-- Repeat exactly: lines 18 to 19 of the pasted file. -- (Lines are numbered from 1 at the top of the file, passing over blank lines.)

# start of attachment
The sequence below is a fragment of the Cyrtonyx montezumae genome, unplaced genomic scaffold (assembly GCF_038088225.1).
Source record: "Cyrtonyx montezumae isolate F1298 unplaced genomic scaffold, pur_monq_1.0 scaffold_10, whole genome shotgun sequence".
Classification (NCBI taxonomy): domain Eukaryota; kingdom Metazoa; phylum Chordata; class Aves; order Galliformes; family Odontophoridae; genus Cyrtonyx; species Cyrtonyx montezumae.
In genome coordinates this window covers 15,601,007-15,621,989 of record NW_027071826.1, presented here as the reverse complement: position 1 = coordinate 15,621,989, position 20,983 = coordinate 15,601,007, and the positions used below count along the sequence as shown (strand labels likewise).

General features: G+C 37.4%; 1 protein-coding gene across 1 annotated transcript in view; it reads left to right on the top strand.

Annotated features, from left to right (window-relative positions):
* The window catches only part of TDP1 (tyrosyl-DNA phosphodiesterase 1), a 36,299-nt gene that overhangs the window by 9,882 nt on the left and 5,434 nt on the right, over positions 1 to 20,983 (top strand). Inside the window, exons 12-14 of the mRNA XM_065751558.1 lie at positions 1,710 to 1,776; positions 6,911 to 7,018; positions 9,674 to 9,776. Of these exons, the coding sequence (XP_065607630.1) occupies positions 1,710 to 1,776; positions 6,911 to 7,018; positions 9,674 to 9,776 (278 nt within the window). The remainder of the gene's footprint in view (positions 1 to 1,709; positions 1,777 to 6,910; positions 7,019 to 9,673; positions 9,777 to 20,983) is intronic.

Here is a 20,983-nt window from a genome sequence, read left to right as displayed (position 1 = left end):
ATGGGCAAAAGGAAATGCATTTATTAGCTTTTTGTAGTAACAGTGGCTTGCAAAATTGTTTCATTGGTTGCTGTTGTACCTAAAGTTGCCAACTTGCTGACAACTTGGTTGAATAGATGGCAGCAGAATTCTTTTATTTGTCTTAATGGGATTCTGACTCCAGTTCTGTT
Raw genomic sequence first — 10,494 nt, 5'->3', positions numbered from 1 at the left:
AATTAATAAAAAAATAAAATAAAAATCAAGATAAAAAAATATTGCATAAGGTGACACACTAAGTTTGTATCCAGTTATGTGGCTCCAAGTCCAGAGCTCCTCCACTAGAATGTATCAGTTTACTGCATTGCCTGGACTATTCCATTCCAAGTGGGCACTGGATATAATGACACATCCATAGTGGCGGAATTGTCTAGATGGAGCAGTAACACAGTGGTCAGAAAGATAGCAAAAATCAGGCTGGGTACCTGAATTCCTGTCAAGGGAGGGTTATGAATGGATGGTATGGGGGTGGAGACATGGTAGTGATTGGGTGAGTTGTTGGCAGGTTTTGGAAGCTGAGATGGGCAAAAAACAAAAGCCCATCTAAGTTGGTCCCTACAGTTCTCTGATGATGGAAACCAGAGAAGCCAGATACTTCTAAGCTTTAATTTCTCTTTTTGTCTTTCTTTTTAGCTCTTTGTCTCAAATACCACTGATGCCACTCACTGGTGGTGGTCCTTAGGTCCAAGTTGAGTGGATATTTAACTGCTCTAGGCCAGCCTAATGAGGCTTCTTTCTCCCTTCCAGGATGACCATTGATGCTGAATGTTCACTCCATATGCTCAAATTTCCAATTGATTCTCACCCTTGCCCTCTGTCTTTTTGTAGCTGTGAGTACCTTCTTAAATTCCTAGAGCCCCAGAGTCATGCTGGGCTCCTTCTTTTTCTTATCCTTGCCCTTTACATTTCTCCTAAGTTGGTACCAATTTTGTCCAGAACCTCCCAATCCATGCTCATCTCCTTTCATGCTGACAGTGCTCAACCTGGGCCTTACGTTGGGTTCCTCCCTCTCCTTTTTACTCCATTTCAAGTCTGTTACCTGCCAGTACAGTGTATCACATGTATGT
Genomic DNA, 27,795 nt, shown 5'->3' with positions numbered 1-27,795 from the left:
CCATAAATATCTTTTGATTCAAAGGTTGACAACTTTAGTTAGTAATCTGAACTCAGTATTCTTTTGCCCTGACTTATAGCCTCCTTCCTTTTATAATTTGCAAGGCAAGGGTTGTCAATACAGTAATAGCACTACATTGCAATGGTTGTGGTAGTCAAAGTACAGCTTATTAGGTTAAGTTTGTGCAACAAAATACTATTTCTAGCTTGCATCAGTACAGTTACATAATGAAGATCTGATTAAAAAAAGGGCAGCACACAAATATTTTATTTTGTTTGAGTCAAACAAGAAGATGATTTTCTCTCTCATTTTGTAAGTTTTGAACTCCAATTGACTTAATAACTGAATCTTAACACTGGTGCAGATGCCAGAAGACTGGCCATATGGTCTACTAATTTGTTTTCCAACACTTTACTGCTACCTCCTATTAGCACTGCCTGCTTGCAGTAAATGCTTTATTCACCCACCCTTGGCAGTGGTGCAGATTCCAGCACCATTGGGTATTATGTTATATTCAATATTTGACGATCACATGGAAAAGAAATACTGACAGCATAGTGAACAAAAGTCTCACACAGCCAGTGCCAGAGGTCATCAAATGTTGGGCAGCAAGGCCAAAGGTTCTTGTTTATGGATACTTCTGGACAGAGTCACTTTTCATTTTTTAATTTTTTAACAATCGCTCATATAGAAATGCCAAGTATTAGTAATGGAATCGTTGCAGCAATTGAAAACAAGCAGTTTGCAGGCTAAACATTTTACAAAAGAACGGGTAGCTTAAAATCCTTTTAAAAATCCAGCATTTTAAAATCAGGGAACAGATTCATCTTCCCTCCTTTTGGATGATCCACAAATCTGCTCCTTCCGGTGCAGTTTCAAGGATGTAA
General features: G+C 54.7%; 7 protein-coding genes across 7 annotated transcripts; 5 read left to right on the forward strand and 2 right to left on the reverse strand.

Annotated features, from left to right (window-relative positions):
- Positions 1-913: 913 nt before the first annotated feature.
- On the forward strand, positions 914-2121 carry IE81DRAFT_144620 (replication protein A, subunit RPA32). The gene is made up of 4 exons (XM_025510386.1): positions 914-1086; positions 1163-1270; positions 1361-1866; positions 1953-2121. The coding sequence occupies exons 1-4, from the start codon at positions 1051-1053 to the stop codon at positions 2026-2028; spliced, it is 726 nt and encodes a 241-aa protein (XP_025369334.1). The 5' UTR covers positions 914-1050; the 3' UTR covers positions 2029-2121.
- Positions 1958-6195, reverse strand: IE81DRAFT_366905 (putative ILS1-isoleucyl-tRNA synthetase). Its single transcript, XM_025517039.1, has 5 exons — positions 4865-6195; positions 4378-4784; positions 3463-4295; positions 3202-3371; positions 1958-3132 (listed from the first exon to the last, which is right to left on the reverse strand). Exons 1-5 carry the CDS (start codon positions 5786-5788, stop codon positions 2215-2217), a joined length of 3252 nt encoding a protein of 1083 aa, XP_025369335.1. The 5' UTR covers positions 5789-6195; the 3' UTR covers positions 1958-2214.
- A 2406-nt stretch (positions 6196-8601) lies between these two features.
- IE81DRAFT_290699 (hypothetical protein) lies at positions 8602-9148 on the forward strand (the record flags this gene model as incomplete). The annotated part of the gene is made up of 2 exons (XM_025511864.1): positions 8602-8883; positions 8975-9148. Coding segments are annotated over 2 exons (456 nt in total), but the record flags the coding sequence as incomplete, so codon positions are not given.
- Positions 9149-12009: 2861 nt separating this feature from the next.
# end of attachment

- Positions 1958-6195, reverse strand: IE81DRAFT_366905 (putative ILS1-isoleucyl-tRNA synthetase). Its single transcript, XM_025517039.1, has 5 exons — positions 4865-6195; positions 4378-4784; positions 3463-4295; positions 3202-3371; positions 1958-3132 (listed from the first exon to the last, which is right to left on the reverse strand). Exons 1-5 carry the CDS (start codon positions 5786-5788, stop codon positions 2215-2217), a joined length of 3252 nt encoding a protein of 1083 aa, XP_025369335.1. The 5' UTR covers positions 5789-6195; the 3' UTR covers positions 1958-2214.
- A 2406-nt stretch (positions 6196-8601) lies between these two features.